Yunel Escobar to the Angels: Escobar, who just turned 33, has trouble sticking with a team, but he can surely hit, and along with Andrelton Simmons constitutes a new left side on the infield for the Halos. Escobar had largely a career season last year, with his OBP jumping 50 points over his 2014 number of .324, and now he will start at third base in a fairly potent lineup. Escobar is generally a late-round buy, so if you can nab him for $7-$10 in an AL league, he should be good. In fact, if you nominate Escobar early, he may float past the owners who want to bid on "serious" players and fall to you on the cheap.
Charlie Morton for David Whitehead: This one makes me chuckle as the Pirates did well in exchanging Morton for Niese in their rotation, but I do have to wonder why the Phillies hope to rebuild with a guy who has a 4.58 career ERA and 1.449 WHIP? Not that Whitehead looks like the future of the Phils either, but this is like a roto "dreck for dreck" deal. At least Morton gives innings. Too bad they are not very good ones.
Adam Lind to the Mariners: Lind takes over at first base for Seattle with a good chance to provide some stability to a spot that has had virtually none the past handful of years. Coming off a nice .285-20-87 season, the left-handed hitter should help jell the Mariners infield which is pretty good, and chances are Lind slides into the four/five slot and that suggests some nice quiet run production on a team that is not sure of its path. Like closers, hitters put up numbers, and you need numbers, and ultimately it doesn't matter where they come from. In an AL-only, I'd spend around $15 for Lind.
Starlin Castro to the Yankees: What can I say? I like Castro. He can indeed hit, but I was really thinking Rob Refsnyder would get his chance. Guess not, and Castro--who qualifies at second and short--might be on a short leash, however, with an OBP of .296 last year. But like Seattle, I am not exactly sure what direction New York is pushing. I would trust Castro as no more than a middle infield gamble and not for more than $7.
Jedd Gyorko to the Cards, Jon Jay to the Padres: Not sure why the Padres gave up on Gyorko following his decent second half of .259-13-43, although like a lot of young sluggers, the infielder can hit for power but doesn't get on base enough (career .293 OBP). Since the Cards infield is pretty well set, Gyorko just becomes a utility bat, although I would not be surprised to see him get some time at first since the team might need a right-handed hitter in that slot from time-to-time. He is worth $5-$7 in an NL-only.
As for Jay and the Padres, again, "huh?" This is a team that has blown it with trades of late, and this one really makes me wonder why the team would think Yangervis Solarte and Alexi Amarista along with Jay would provide more offense than Gyorko could by himself. Jay is not even a reserve pick at this point.
My mate Zach Steinhorn covered some of the fun post-Winter Meetings Hot Stove action and implications in his Keeping Busy piece.
To a large degree, the big swaps and big name implications of those trades have hit cyberspace, so this time, let's go in the other direction and look at some lesser deals and some of the spoils of even the big trades.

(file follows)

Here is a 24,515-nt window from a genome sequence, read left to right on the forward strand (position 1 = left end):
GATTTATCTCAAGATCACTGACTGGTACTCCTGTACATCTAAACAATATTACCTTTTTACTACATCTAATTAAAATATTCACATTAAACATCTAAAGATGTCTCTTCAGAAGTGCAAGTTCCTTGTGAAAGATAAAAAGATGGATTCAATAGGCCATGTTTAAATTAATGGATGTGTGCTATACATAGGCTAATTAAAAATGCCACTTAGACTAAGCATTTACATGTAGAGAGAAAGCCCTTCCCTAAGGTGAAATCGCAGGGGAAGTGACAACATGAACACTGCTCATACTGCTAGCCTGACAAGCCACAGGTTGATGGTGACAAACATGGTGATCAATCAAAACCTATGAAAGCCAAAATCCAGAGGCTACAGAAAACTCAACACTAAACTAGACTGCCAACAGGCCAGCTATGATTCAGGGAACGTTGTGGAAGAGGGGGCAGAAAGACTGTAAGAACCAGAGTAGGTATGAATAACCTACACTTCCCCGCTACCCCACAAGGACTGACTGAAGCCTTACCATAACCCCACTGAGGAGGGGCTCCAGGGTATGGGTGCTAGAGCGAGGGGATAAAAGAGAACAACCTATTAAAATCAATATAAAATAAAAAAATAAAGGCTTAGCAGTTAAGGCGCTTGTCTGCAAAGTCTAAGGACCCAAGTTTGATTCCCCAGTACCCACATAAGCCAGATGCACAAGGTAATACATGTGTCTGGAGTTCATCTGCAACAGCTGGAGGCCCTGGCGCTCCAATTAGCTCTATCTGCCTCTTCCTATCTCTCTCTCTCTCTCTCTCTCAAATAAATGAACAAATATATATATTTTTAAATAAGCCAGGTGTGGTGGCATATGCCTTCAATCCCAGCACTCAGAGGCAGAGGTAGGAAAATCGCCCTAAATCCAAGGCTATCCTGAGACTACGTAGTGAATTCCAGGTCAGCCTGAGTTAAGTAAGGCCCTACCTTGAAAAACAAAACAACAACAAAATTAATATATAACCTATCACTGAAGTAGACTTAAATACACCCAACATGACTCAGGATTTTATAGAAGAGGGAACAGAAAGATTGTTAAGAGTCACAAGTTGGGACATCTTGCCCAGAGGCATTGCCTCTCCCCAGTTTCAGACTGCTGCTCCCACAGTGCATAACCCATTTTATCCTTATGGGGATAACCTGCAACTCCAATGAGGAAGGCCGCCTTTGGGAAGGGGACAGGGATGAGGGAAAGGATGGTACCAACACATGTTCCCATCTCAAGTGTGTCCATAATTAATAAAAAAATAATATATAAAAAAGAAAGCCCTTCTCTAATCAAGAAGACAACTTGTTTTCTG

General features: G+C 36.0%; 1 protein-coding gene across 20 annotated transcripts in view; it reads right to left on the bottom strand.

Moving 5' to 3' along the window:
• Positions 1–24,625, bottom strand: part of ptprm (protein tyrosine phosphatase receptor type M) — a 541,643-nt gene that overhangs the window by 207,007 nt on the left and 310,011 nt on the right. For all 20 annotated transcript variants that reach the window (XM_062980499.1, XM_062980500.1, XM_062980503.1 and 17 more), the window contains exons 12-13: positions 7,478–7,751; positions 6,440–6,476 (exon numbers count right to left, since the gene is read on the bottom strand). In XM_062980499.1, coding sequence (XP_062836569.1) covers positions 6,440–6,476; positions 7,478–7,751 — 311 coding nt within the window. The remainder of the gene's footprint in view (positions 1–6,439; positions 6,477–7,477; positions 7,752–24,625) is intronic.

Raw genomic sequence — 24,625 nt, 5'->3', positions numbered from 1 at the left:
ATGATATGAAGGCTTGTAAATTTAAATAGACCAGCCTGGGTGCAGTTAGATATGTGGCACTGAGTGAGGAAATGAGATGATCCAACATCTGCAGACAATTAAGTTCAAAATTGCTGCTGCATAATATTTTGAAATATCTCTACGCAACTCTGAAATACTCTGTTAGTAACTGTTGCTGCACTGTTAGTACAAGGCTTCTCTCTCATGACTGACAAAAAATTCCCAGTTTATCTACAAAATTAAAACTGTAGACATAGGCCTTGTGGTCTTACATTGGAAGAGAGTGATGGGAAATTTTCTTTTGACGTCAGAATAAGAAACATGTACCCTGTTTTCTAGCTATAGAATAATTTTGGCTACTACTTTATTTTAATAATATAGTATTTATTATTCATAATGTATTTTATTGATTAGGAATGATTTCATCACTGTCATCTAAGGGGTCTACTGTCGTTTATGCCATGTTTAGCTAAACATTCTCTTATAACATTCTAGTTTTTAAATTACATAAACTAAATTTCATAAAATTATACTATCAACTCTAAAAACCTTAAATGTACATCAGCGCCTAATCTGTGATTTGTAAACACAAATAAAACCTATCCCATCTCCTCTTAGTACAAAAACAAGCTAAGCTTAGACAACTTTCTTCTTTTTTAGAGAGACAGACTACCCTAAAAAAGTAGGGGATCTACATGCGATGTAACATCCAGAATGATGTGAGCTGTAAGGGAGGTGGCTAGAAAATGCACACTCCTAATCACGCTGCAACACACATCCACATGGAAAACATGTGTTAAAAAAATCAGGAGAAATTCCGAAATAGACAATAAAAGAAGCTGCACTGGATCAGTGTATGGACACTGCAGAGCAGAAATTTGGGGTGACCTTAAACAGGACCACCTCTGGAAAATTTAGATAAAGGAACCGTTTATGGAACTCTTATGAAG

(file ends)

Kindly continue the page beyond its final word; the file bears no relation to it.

The troika spoils for Shelby Miller was a real potential haul for the re-structuring Braves. I love Inciarte (.303-6-45 w/21 SB last year), who plugs right in as an outfielder and is a fine $10-range outfield gamble in most roto structures.
Blair was a first-round pick in 2013 who just went 7-2, 3.16 with 56 strikeouts over 77 innings to complement a 1.221 WHIP. The 6'5" righty will likely get a rotation shot in the spring, making him a fun reserve gamble in a deeper format.
Swanson, the top overall pick out of Vanderbilt last June, hit .289-1-11 over 29 Low-A games after signing. Swanson also walked and whiffed 14 times each (.394 OBP) and will be fast-tracked on this team. The soon to be 22-year-old shortstop will likely start at High-A, but he will be moved up aggressively with success, though we should not expect a serious impact until 2018 if he makes it. However, Swanson could make it to The Show for a taste late next year, and certainly sometime in 2017.
Erwin was a fourth-round pick by the White Sox out of Clemson last June. A 6'5" Southpaw, Erwin went right to work with a 2-2, 1.34 mark over 40 innings and 15 games after being signed. The lefty whiffed 15 over 17 Sally League frames to close the season, and it is there I would expect Erwin begins 2016. Since it is Billy Beane, we never know where Erwin will find himself in two years, but it well could be the Coliseum.
Wendelken was a 13th round pick of the Red Sox in 2012, but was then swapped to the other Sox as part of the Jake Peavy deal a year later. He is a stocky (6'0", 235 lbs.) reliever who has whiffed 304 over 304.3 minor league innings with 19 saves. Wendelken has pretty good control (just 139 walks) but his pitches are too much around the middle of the zone (321 hits and a 1.34 WHIP). But, as witnessed by his Double-A Birmingham performance last year (6-2, 2.72 w/5 saves), the right-hander could be a help for a needy Oakland pen soon.
Pittsburgh gets Rogers, who can hit and can help stabilize first base. At 6'1", 255 pounds, Rogers' value is his stick which produced a pretty good .296-4-16 line with an .808 OPS over 86 games in the Majors last year. He should get a chance and at least put up James Loney-type numbers.
Broxton is a speed-burning gamble. Drafted by Arizona in 2009, then purchased by the Bucs in 2013, Broxton has 150 swipes over 826 games, but the outfielder has 967 whiffs over 826 games with a .333 OBP and .743 OPS, meaning not much else. At 25, things probably will not change much for Broxton in cheeseland.